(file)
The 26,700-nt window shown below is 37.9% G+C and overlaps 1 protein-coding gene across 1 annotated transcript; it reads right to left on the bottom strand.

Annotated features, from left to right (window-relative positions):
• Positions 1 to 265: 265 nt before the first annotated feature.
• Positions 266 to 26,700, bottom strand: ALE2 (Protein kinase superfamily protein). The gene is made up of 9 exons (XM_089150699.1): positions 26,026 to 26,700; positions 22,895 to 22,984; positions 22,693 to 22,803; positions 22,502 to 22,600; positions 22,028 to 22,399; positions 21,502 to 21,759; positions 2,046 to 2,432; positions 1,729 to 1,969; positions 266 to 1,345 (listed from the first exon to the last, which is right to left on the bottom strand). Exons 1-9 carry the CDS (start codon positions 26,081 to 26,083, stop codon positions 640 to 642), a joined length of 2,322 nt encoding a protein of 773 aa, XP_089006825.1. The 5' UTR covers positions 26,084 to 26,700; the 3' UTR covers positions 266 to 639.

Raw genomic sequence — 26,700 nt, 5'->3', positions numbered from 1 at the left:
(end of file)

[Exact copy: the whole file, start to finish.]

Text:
The 26,700-nt window shown below is 37.9% G+C and overlaps 1 protein-coding gene across 1 annotated transcript; it reads right to left on the bottom strand.

Annotated features, from left to right (window-relative positions):
• Positions 1 to 265: 265 nt before the first annotated feature.
• Positions 266 to 26,700, bottom strand: ALE2 (Protein kinase superfamily protein). The gene is made up of 9 exons (XM_089150699.1): positions 26,026 to 26,700; positions 22,895 to 22,984; positions 22,693 to 22,803; positions 22,502 to 22,600; positions 22,028 to 22,399; positions 21,502 to 21,759; positions 2,046 to 2,432; positions 1,729 to 1,969; positions 266 to 1,345 (listed from the first exon to the last, which is right to left on the bottom strand). Exons 1-9 carry the CDS (start codon positions 26,081 to 26,083, stop codon positions 640 to 642), a joined length of 2,322 nt encoding a protein of 773 aa, XP_089006825.1. The 5' UTR covers positions 26,084 to 26,700; the 3' UTR covers positions 266 to 639.

Raw genomic sequence — 26,700 nt, 5'->3', positions numbered from 1 at the left: